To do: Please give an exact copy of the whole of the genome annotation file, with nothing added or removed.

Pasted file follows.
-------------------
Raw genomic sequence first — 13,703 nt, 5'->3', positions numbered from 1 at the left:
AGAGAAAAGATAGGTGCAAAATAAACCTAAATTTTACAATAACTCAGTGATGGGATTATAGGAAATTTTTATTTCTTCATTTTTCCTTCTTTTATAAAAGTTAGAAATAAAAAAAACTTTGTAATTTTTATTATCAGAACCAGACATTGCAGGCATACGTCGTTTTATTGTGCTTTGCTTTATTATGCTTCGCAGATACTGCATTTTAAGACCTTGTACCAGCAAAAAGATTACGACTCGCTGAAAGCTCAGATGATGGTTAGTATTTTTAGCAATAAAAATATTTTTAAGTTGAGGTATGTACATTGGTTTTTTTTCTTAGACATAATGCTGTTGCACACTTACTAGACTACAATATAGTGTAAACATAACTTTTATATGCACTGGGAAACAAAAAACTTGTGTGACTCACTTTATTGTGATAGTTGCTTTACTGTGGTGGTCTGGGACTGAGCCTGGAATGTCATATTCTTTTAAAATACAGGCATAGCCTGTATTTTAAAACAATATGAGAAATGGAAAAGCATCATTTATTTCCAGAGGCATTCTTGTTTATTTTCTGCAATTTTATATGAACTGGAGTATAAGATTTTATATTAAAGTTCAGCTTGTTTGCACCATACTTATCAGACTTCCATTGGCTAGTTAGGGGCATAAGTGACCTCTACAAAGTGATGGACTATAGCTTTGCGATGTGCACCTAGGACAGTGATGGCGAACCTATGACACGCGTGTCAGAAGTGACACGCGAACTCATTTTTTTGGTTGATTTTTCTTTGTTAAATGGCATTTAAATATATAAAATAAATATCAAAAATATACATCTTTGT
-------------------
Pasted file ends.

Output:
Raw genomic sequence first — 13,703 nt, 5'->3', positions numbered from 1 at the left:
AGAGAAAAGATAGGTGCAAAATAAACCTAAATTTTACAATAACTCAGTGATGGGATTATAGGAAATTTTTATTTCTTCATTTTTCCTTCTTTTATAAAAGTTAGAAATAAAAAAAACTTTGTAATTTTTATTATCAGAACCAGACATTGCAGGCATACGTCGTTTTATTGTGCTTTGCTTTATTATGCTTCGCAGATACTGCATTTTAAGACCTTGTACCAGCAAAAAGATTACGACTCGCTGAAAGCTCAGATGATGGTTAGTATTTTTAGCAATAAAAATATTTTTAAGTTGAGGTATGTACATTGGTTTTTTTTCTTAGACATAATGCTGTTGCACACTTACTAGACTACAATATAGTGTAAACATAACTTTTATATGCACTGGGAAACAAAAAACTTGTGTGACTCACTTTATTGTGATAGTTGCTTTACTGTGGTGGTCTGGGACTGAGCCTGGAATGTCATATTCTTTTAAAATACAGGCATAGCCTGTATTTTAAAACAATATGAGAAATGGAAAAGCATCATTTATTTCCAGAGGCATTCTTGTTTATTTTCTGCAATTTTATATGAACTGGAGTATAAGATTTTATATTAAAGTTCAGCTTGTTTGCACCATACTTATCAGACTTCCATTGGCTAGTTAGGGGCATAAGTGACCTCTACAAAGTGATGGACTATAGCTTTGCGATGTGCACCTAGGACAGTGATGGCGAACCTATGACACGCGTGTCAGAAGTGACACGCGAACTCATTTTTTTGGTTGATTTTTCTTTGTTAAATGGCATTTAAATATATAAAATAAATATCAAAAATATACATCTTTGT